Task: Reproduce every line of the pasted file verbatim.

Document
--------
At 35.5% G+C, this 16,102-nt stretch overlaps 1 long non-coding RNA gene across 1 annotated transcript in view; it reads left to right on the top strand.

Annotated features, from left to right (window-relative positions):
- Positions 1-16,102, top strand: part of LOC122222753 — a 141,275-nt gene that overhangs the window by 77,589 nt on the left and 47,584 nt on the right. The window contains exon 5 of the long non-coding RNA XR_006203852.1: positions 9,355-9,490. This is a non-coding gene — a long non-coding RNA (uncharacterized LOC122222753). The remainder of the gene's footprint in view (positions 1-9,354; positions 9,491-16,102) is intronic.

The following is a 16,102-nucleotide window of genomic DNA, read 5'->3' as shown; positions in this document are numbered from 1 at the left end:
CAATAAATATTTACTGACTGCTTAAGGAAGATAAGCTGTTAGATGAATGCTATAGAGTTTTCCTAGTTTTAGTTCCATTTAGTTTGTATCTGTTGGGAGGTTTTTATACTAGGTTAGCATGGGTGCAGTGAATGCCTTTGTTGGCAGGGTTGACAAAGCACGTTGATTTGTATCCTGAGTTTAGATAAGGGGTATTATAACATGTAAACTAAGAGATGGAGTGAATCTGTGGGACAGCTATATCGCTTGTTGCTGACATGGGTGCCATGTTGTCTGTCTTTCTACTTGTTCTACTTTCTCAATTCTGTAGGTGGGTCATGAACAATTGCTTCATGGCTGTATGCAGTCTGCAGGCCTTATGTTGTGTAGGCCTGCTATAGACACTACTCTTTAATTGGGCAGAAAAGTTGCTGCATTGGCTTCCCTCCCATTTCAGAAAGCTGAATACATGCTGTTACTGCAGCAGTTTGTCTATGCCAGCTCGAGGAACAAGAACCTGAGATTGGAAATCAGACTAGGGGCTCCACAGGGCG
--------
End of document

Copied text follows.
At 35.5% G+C, this 16,102-nt stretch overlaps 1 long non-coding RNA gene across 1 annotated transcript in view; it reads left to right on the top strand.

Annotated features, from left to right (window-relative positions):
- Positions 1-16,102, top strand: part of LOC122222753 — a 141,275-nt gene that overhangs the window by 77,589 nt on the left and 47,584 nt on the right. The window contains exon 5 of the long non-coding RNA XR_006203852.1: positions 9,355-9,490. This is a non-coding gene — a long non-coding RNA (uncharacterized LOC122222753). The remainder of the gene's footprint in view (positions 1-9,354; positions 9,491-16,102) is intronic.

The following is a 16,102-nucleotide window of genomic DNA, read 5'->3' as shown; positions in this document are numbered from 1 at the left end:
CAATAAATATTTACTGACTGCTTAAGGAAGATAAGCTGTTAGATGAATGCTATAGAGTTTTCCTAGTTTTAGTTCCATTTAGTTTGTATCTGTTGGGAGGTTTTTATACTAGGTTAGCATGGGTGCAGTGAATGCCTTTGTTGGCAGGGTTGACAAAGCACGTTGATTTGTATCCTGAGTTTAGATAAGGGGTATTATAACATGTAAACTAAGAGATGGAGTGAATCTGTGGGACAGCTATATCGCTTGTTGCTGACATGGGTGCCATGTTGTCTGTCTTTCTACTTGTTCTACTTTCTCAATTCTGTAGGTGGGTCATGAACAATTGCTTCATGGCTGTATGCAGTCTGCAGGCCTTATGTTGTGTAGGCCTGCTATAGACACTACTCTTTAATTGGGCAGAAAAGTTGCTGCATTGGCTTCCCTCCCATTTCAGAAAGCTGAATACATGCTGTTACTGCAGCAGTTTGTCTATGCCAGCTCGAGGAACAAGAACCTGAGATTGGAAATCAGACTAGGGGCTCCACAGGGCG